If I were a Muslim, I don’t think I’d use him for my doctor. I don’t see his views as particularly sympathetic or understanding of Islam. Frankly, I can’t see how he’d have any such patients. And if I were a devout Muslim woman I imagine I might choose a female doctor anyway rather than Straw. So I think all of Straw’s moralizing is moot & even political dundering as far as his own medical practice is concerned.
Personally, I think Straw & Blair are engaging in that old hallowed Republican tradition of throwing red meat to their constituency by thundering on social issues, but never actually doing anything legislatively to address them (i.e. for Repubs gay marriage, Terry Schiavo, etc.). The two Laborites think that by taking up what should naturally be a Tory issue they may peel off a few such votes fr. them in the next elections. I think it’s particularly cynical strategy if you can grace it with that term.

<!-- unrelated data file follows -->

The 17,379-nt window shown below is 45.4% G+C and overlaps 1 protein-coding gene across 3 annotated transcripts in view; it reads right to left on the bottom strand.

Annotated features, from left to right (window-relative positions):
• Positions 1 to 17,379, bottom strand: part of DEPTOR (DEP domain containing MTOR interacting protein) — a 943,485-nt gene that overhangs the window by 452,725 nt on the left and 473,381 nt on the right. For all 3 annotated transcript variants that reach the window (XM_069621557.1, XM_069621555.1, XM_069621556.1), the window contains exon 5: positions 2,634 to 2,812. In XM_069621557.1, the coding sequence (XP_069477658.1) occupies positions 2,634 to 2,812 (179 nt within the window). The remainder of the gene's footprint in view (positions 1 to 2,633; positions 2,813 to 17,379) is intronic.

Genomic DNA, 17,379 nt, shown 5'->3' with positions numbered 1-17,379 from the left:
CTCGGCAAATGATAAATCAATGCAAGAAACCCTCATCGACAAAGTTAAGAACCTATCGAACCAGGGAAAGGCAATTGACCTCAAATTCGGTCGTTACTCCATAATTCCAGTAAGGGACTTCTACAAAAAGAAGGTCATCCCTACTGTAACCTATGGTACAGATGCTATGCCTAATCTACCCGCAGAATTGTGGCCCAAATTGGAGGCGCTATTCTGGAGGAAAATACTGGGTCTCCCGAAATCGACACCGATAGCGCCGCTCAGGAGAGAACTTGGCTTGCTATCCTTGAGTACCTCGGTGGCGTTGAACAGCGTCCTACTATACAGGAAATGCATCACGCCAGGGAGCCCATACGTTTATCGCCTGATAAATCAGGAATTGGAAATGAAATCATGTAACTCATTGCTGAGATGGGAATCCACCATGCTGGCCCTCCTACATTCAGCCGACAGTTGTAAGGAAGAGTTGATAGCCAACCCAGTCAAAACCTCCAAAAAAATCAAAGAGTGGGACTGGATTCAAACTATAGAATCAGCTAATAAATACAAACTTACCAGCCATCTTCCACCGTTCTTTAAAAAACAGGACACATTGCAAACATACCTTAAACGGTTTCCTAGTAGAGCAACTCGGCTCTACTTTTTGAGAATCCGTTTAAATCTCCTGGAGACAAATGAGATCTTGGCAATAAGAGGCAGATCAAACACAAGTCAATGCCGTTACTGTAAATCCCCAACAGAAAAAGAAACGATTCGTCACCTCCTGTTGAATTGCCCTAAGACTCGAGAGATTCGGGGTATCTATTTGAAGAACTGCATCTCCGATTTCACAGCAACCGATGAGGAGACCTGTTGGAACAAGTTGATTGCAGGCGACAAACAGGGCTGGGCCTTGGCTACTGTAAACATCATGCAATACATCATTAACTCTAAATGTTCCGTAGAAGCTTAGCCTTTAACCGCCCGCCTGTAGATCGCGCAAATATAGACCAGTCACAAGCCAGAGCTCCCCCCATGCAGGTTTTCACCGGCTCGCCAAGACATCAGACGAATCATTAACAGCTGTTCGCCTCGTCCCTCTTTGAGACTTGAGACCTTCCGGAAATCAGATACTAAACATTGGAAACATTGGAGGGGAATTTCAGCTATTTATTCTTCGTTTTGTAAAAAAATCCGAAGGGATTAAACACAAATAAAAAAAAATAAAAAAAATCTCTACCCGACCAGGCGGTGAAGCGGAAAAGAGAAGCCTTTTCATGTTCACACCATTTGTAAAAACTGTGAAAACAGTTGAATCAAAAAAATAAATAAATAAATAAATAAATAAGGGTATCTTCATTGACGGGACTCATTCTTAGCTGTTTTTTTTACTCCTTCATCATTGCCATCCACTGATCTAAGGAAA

If you mean in legal or legislative terms–yes. But Straw is dictating the terms under which he will treat Muslim women & I do object to that. As a doctor, he’s sworn a Hippocratic Oath to minister to the sick w/o regard to social status or religious belief.
The NY Times says that she only wore the veil when other male teachers were with her in the classroom. As long as there were only female adults in the room, she did not wear the veil. At least, that’s the NYT’s & my understanding of her position.